Our House | Pocketmags.com


Our House

One of a kind - that’s the phrase you could use to describe LINC. For almost 20 years the Cork jewel has been the only community development organisation working exclusively with lesbian and bisexual women in the Republic of Ireland. It is no exaggeration to say that thousands of women have been supported and assisted during that time, and thousands more have found friends, family, a safe space, a lifeline and a home.

Ask many queer women, and they will describe passionately how much it has meant to them. That passion and love for LINC (and the community it serves) is reflected back just as strongly by the women who founded it and the women there today who ensure there is always a welcome for a sister in need.

Siobhan O’Dowd, one of its founders, explained its origins: “There was a very definite sense of the need in 1998 for a space and place for LB women in Cork. There was a piece published in the Community Workers Co-Op magazine wondering why, given that there were so many community workers in the LGBT community, how come they weren’t using those skills within the community?”

From a small group of about 10, conversations began and so did meetings. As the numbers grew, those involved branched out into different pieces of work, then in 1999 a funding group was formed, which Siobhan was a part of. They applied for Millennium Funding and received enough to rent a premises, and the LINC (Lesbians In Cork) magazine started to be produced as well as the website. LINC immediately began to attract those it was intended for, providing open evenings, social evenings, the type of space that had never existed in the Republic before.

Siobhan explained it was the Equality For Women Measure funding a while later which really helped create LINC. They didn’t just have to rely on volunteers and fundraising, they could start to make concrete plans. “Mary McAleese came down to formally open the LINC space in 2003,” Siobhan described. “It’s something when you have the head of state turning up, it was really good.”

That visit from the President proved to be a momentous event not just for LINC, but for Kate Moynihan, who wouldn’t have known at the time where it would lead her. “Somebody rang me one day and said, ‘Would you come in and help paint?’ Because Mary McAleese was coming down to open the place. I’ve always been an activist, but I wasn’t involved in setting up LINC, it was my first contact. Then over the years, I started volunteering. Through courses that LINC ran, I ended up going back to college, to UCC to do a degree in social work. And so I changed completely the direction of where I was working... when the Project Co-ordinator post came up for LINC, I resigned from everything and just went for the job.”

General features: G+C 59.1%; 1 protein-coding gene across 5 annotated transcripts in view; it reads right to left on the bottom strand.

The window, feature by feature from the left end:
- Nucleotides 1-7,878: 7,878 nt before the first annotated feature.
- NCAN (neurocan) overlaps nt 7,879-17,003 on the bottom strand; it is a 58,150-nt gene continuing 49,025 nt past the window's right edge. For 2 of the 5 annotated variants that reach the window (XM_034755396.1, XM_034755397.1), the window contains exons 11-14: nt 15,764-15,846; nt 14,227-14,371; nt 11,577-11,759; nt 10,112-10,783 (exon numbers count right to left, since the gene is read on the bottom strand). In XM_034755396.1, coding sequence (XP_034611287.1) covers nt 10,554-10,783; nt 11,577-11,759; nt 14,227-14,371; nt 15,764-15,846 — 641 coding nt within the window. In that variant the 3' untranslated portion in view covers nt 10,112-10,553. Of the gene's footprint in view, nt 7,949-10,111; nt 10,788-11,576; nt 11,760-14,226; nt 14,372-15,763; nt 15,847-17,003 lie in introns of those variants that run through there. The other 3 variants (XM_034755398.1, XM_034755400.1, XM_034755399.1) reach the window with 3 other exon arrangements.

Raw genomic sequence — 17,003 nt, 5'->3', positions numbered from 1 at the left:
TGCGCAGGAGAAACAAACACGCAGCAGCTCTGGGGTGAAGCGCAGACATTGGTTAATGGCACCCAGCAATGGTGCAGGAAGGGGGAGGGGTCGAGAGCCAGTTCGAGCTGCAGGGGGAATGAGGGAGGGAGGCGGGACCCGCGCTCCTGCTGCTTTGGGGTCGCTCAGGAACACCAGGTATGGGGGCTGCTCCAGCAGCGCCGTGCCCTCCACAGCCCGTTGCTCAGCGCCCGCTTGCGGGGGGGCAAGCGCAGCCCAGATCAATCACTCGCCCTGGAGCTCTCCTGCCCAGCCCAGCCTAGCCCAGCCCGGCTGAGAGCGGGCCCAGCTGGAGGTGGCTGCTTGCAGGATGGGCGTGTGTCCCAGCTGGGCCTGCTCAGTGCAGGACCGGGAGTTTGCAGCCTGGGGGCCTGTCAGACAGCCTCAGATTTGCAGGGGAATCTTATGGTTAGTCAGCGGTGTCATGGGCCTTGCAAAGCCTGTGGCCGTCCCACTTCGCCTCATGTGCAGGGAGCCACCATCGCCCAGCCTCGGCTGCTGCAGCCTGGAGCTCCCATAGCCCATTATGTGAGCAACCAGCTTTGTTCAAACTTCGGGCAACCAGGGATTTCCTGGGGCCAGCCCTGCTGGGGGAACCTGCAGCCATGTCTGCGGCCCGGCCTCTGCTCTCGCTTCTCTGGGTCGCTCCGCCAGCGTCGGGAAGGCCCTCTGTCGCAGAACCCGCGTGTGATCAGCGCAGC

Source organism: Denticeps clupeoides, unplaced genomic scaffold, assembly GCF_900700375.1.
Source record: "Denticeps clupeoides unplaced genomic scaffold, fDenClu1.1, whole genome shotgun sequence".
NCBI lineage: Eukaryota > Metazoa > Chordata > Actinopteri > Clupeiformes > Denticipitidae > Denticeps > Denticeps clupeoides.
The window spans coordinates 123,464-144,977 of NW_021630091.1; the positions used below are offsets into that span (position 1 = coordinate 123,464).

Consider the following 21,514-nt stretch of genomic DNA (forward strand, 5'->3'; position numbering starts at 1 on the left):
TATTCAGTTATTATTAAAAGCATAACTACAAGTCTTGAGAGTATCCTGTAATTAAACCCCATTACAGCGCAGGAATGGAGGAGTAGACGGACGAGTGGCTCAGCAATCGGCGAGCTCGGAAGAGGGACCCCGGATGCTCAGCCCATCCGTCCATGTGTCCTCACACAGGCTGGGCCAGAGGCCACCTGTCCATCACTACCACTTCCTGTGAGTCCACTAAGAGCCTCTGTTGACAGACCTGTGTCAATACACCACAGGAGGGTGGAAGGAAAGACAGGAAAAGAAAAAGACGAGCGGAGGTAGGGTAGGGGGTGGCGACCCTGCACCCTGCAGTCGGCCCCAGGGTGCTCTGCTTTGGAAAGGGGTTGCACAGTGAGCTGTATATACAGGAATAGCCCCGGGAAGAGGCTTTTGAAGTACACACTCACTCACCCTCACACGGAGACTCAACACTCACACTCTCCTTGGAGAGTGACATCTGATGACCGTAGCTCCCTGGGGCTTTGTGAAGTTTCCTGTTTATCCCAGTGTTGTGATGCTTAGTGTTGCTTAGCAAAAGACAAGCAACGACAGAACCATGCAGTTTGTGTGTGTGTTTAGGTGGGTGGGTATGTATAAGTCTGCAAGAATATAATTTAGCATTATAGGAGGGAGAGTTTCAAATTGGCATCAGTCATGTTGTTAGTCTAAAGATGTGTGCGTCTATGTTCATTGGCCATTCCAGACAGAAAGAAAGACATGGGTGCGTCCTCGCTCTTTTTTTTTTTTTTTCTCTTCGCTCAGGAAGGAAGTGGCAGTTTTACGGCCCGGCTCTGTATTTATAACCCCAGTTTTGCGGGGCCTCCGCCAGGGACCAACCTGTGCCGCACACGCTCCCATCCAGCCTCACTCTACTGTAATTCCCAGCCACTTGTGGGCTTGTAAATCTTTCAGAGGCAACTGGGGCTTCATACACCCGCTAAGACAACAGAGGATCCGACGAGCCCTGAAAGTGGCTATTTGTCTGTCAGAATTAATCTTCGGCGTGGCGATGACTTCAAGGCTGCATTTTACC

For anyone with the barest knowledge of LINC and their dedication to the community the answer would be obvious, but I asked Kate to tell me what the organisation’s aims are. “To improve the lives, health and wellbeing of all women who identify as lesbian and bisexual, that’s our aim,” she replied. “And within that, that women live a life where they’re out and proud of who they are. They have found a place that supports them that’s fun, there’s a welcome. They find friendship, they find a family. They find life.”

An issue I raised with both Siobhan and Kate was the double hurdle of rural isolation for LGBT+ people and if it was something that LINC had any experience of. “If you think you’re the only person out there...If you live in an area where you know nobody else, you’re not even sure if you’re LGBT+ and you’re really trying trying to discover yourself, not having the resources near you is very difficult. So if you’re in the process of coming out, we could be your closest resource to actually come and talk to somebody face to face. We would have women contact us from all over the country, in particular round the Munster area.”

Siobhan also described how “at the open evenings and the social evenings you’d find yourself sitting beside people who had driven a long way to get there.”

And when people do reach LINC, what can they expect? Kate explained, “A lot of it is people dropping in looking for information. We advocate for them on different issues, such as housing or health. We support two parent groups, one is for parents of LGBT kids of all ages. and a TransParentsCI group, which is one of the TENI groups for parents of trans kids. We provide the space and the parents run it themselves. We support trans women, while we’re a lesbian and bisexual women’s organisation - that includes all women, so it’s who identifies as women.

“We have a health program involved in stress management, health and wellbeing. We do a lot of awareness training, and going out to schools and colleges and community organisations and businesses.”